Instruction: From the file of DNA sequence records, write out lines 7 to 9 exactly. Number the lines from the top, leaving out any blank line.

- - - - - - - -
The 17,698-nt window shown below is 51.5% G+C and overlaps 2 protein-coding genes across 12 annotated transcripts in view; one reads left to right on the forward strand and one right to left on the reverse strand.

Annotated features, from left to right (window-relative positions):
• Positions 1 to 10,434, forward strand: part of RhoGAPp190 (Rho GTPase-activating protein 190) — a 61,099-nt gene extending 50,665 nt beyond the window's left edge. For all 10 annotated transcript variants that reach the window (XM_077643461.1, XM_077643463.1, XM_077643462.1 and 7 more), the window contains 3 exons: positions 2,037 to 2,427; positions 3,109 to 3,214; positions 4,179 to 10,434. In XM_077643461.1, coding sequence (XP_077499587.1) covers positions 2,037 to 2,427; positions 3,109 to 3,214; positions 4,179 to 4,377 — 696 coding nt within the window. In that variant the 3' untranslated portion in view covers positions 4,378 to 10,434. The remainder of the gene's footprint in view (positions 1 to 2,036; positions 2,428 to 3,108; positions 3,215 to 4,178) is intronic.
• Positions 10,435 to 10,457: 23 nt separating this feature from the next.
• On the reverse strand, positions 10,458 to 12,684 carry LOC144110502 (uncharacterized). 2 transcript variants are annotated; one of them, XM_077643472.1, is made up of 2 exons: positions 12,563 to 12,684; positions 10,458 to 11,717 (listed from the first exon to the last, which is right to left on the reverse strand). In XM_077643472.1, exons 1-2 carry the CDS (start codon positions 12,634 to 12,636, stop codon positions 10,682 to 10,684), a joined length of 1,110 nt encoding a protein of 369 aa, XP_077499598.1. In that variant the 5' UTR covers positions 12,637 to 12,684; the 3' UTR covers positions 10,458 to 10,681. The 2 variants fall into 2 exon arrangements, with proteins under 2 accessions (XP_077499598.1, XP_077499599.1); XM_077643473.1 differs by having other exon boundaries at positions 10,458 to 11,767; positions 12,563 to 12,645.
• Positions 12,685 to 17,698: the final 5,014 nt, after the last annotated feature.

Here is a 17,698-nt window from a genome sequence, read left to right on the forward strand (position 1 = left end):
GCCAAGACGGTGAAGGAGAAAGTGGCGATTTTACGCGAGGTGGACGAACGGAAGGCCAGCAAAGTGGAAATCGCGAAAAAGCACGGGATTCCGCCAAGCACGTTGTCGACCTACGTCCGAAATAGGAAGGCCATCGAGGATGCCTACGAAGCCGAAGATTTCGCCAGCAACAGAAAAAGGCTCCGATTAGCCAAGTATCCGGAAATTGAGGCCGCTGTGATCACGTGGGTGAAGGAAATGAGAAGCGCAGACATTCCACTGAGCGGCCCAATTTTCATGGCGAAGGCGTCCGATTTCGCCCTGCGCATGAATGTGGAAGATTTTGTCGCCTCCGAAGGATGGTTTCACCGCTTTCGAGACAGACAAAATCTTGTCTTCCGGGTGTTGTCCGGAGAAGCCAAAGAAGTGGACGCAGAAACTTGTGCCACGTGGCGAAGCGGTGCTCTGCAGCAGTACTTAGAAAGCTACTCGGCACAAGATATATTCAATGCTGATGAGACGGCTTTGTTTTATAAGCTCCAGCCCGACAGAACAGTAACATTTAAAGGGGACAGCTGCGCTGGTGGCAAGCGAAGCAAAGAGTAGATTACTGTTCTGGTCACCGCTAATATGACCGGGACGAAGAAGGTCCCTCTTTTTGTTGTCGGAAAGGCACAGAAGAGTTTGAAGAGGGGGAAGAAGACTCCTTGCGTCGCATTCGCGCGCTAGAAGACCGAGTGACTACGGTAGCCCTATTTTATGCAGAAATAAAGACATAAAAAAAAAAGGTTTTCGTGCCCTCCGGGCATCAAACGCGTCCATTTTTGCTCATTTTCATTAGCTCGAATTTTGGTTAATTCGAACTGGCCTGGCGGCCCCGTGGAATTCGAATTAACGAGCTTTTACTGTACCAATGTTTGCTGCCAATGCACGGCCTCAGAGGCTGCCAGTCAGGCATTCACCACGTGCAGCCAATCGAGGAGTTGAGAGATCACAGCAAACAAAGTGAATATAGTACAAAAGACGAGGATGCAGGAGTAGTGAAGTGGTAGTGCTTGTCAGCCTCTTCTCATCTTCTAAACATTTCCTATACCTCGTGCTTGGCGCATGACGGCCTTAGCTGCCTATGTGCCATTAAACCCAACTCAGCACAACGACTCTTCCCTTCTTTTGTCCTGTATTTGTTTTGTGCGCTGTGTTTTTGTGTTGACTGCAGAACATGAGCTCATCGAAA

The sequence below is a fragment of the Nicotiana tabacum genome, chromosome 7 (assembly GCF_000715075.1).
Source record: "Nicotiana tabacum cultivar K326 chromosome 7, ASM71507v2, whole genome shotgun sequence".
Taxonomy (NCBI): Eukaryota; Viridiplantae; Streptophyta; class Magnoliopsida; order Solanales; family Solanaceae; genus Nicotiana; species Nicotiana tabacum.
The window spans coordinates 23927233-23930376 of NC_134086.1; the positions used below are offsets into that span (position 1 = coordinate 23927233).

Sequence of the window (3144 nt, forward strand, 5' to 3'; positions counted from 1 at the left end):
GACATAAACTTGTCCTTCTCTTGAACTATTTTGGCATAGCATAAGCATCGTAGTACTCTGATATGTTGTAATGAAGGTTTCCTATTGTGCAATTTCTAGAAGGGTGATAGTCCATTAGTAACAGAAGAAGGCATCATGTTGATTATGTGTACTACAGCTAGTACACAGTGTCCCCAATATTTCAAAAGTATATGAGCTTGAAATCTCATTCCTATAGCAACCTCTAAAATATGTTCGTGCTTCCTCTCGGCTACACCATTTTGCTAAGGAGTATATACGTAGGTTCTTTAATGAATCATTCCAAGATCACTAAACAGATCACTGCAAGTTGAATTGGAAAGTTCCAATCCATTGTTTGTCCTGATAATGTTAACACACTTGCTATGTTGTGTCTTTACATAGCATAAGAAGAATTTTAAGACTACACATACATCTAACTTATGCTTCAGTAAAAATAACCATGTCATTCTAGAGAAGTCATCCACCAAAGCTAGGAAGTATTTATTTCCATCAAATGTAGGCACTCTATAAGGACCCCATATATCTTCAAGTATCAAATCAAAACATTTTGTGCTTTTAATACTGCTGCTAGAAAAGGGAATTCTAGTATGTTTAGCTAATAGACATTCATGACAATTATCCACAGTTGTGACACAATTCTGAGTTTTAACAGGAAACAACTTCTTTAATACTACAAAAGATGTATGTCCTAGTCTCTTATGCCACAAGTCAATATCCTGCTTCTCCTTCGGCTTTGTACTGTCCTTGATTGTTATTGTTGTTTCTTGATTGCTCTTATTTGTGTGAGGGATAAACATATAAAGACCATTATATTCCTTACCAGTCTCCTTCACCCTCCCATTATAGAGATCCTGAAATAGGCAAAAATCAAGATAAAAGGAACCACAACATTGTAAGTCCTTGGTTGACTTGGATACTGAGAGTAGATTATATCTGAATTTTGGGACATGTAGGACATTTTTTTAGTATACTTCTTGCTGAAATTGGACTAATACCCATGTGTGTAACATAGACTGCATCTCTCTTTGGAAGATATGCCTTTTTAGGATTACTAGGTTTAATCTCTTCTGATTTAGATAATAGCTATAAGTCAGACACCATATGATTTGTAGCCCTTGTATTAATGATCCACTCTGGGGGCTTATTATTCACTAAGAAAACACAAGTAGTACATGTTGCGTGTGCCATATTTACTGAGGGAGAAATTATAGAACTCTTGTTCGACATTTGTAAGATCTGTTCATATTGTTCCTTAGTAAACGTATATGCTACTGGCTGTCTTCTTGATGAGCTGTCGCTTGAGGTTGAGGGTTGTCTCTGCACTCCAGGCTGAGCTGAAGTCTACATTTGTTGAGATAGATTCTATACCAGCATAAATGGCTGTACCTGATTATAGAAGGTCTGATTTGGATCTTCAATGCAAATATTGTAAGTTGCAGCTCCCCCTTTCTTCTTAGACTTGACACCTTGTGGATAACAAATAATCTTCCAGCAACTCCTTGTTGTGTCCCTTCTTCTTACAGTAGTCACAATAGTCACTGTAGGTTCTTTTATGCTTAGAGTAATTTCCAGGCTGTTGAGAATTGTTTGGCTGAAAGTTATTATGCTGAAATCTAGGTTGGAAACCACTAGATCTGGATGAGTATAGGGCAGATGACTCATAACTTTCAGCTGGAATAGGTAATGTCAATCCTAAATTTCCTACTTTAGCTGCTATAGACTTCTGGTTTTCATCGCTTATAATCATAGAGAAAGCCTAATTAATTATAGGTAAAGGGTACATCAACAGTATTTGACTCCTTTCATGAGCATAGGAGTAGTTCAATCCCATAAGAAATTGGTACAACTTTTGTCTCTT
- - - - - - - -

Here is a 17,698-nt window from a genome sequence, read left to right on the forward strand (position 1 = left end):
GCCAAGACGGTGAAGGAGAAAGTGGCGATTTTACGCGAGGTGGACGAACGGAAGGCCAGCAAAGTGGAAATCGCGAAAAAGCACGGGATTCCGCCAAGCACGTTGTCGACCTACGTCCGAAATAGGAAGGCCATCGAGGATGCCTACGAAGCCGAAGATTTCGCCAGCAACAGAAAAAGGCTCCGATTAGCCAAGTATCCGGAAATTGAGGCCGCTGTGATCACGTGGGTGAAGGAAATGAGAAGCGCAGACATTCCACTGAGCGGCCCAATTTTCATGGCGAAGGCGTCCGATTTCGCCCTGCGCATGAATGTGGAAGATTTTGTCGCCTCCGAAGGATGGTTTCACCGCTTTCGAGACAGACAAAATCTTGTCTTCCGGGTGTTGTCCGGAGAAGCCAAAGAAGTGGACGCAGAAACTTGTGCCACGTGGCGAAGCGGTGCTCTGCAGCAGTACTTAGAAAGCTACTCGGCACAAGATATATTCAATGCTGATGAGACGGCTTTGTTTTATAAGCTCCAGCCCGACAGAACAGTAACATTTAAAGGGGACAGCTGCGCTGGTGGCAAGCGAAGCAAAGAGTAGATTACTGTTCTGGTCACCGCTAATATGACCGGGACGAAGAAGGTCCCTCTTTTTGTTGTCGGAAAGGCACAGAAGAGTTTGAAGAGGGGGAAGAAGACTCCTTGCGTCGCATTCGCGCGCTAGAAGACCGAGTGACTACGGTAGCCCTATTTTATGCAGAAATAAAGACATAAAAAAAAAAGGTTTTCGTGCCCTCCGGGCATCAAACGCGTCCATTTTTGCTCATTTTCATTAGCTCGAATTTTGGTTAATTCGAACTGGCCTGGCGGCCCCGTGGAATTCGAATTAACGAGCTTTTACTGTACCAATGTTTGCTGCCAATGCACGGCCTCAGAGGCTGCCAGTCAGGCATTCACCACGTGCAGCCAATCGAGGAGTTGAGAGATCACAGCAAACAAAGTGAATATAGTACAAAAGACGAGGATGCAGGAGTAGTGAAGTGGTAGTGCTTGTCAGCCTCTTCTCATCTTCTAAACATTTCCTATACCTCGTGCTTGGCGCATGACGGCCTTAGCTGCCTATGTGCCATTAAACCCAACTCAGCACAACGACTCTTCCCTTCTTTTGTCCTGTATTTGTTTTGTGCGCTGTGTTTTTGTGTTGACTGCAGAACATGAGCTCATCGAAA

The sequence below is a fragment of the Nicotiana tabacum genome, chromosome 7 (assembly GCF_000715075.1).